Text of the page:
Yes, that happened and I’m going to correlate each rip-off song to their respective originals.

Shakira stole from Golden Sounds:

Michael Jackson stole from Manu Dipango:

James Brown stole from Andre-Marie Tala:

Missy Elliott, Method Man and Redman stole from Tim & Foty:

All of this came from one country. Some of your favorite artists are musical robbers, so deal with it. This blew my mind and I have Dr. Y to thank when it came to the Shakira and James Brown issues before discovering the rest on my own. Unbelievable, and Cameroon deserves so much better and not just because of some of their current issues right now.

Besides that, I wanted that marching vibe like the “Zangelewa” song, but completely different chords and instrumentation with the Omnichord with hand percussion. This is homage and at least I acknowledge MY inspirations.

The Cameroonian flag picture is from Flags of the World.

Music Spotlight: “Nyina W’abeza” by Intayoberana


I recently discovered this music/dance troupe not long after I reviewed the movie Munyurangabo. I decided to research some things about Rwanda after the fact like how the capital Kigali is one of the cleanest cities on the planet and what their music scene is like. This was really cool how it incorporated traditional rhythms alongside modern instrumentation while they sing in Kinyarwanda. The melodies were so sweet and very authentic. It’s been a while since I promoted other musicians, but this is one song I’ve been listening to recently. Check out Intayoberana!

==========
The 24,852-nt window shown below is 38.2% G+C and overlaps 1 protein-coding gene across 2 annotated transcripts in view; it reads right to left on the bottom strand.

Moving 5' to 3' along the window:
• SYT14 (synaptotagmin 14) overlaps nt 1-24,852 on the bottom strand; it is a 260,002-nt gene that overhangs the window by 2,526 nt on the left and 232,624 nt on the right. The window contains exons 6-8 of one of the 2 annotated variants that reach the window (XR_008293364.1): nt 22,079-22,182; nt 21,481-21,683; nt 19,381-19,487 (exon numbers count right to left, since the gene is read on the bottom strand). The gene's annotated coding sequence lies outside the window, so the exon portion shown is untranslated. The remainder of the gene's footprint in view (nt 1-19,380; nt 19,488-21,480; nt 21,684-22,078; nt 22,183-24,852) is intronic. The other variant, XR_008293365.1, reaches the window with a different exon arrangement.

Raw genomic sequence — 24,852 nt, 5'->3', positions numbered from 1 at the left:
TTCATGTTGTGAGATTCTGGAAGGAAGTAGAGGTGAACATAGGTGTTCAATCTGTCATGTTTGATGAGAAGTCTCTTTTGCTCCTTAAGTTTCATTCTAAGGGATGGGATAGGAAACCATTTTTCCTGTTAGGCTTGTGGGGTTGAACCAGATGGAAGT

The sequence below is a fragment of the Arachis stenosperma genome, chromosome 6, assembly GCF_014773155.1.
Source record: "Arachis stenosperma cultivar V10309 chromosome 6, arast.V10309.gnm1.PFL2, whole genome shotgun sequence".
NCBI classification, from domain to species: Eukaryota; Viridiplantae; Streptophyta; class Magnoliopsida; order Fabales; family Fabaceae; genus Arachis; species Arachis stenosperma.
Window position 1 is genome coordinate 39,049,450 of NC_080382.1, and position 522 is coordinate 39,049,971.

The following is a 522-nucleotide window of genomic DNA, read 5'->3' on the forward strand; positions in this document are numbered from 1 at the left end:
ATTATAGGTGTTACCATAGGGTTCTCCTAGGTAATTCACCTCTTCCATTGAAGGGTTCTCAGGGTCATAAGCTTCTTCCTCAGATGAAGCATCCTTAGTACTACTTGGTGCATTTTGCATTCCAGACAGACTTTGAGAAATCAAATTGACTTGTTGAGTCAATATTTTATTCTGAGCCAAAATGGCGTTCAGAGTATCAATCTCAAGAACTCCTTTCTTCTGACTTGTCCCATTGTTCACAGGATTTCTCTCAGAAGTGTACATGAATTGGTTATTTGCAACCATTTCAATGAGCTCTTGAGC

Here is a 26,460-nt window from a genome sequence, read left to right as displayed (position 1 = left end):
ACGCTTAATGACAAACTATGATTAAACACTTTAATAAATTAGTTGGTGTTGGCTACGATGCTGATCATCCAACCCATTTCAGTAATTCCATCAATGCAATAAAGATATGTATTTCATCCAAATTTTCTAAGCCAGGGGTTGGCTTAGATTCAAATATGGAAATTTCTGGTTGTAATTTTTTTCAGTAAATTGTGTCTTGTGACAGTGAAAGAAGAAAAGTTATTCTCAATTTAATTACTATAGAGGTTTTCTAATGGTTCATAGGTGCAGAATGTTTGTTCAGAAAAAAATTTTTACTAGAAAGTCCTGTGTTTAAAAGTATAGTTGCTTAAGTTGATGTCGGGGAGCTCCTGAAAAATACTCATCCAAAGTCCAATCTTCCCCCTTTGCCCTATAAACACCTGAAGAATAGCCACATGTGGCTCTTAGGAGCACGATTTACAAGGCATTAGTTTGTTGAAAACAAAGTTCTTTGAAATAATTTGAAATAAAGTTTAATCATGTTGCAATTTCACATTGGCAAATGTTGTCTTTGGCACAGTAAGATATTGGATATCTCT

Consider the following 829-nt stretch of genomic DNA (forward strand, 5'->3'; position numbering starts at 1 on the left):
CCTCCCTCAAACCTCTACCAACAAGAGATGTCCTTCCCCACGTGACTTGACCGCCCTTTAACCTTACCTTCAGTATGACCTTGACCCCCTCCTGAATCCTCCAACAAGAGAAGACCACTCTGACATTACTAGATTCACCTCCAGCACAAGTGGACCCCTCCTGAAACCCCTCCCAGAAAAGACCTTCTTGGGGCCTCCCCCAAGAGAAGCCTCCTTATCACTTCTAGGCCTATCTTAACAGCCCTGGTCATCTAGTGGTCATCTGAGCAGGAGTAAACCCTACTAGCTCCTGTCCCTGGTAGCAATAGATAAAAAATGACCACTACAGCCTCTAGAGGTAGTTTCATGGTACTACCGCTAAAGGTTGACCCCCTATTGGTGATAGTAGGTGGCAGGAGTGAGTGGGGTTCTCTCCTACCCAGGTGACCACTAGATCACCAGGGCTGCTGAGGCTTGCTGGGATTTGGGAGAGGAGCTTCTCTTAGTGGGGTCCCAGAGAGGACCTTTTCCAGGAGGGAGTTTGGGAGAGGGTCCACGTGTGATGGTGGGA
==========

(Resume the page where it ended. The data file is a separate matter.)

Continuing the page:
Mr. Leo “Pray”

It’s been a long time since I’ve posted anything on this blog.

Some of you may know that I’ve been getting more into African music and even more recently into movies made in that continent. Even though I’ve never been to Africa, I come from a multi-ethnic family and I did a DNA test where one of my results from my maternal side came up as Cameroonian among other ethnic groups in Africa and Europe. I decided to check out the music from that country and stumbled across Mr. Leo. I first heard the song “Pray” and found it touching given that country’s situation currently with the conflicts involving the French-speaking Cameroonians and the English-speaking ones where there have been fatalities. It saddens me how there have been divisions like that in this post-colonial landscape. Luckily, there are people in that country who hate the bloodshed and see each other as brothers and sisters despite what languages they speak. It certainly hit my heart because these people could be distant relatives of mine in some way. I hope you check out this song.

Part of the song is in Banso which is one of the local languages in that country. I found translated parts of that song which make it more heartbreaking knowing what everything means.

Amen chorus part:
Let us kneel down (Amen)
Let us keep praying that (Amen)
The day will soon be clear
Let us kneel down (Amen)
Let us keep praying that (Amen)
The day will soon be clear

Banso part of the 2nd verse:
If you are ignoring your brother
Beware, you are making a mistake
If you are chasing your brother away
Beware, you are making a mistake

Translation credit to Chris Logan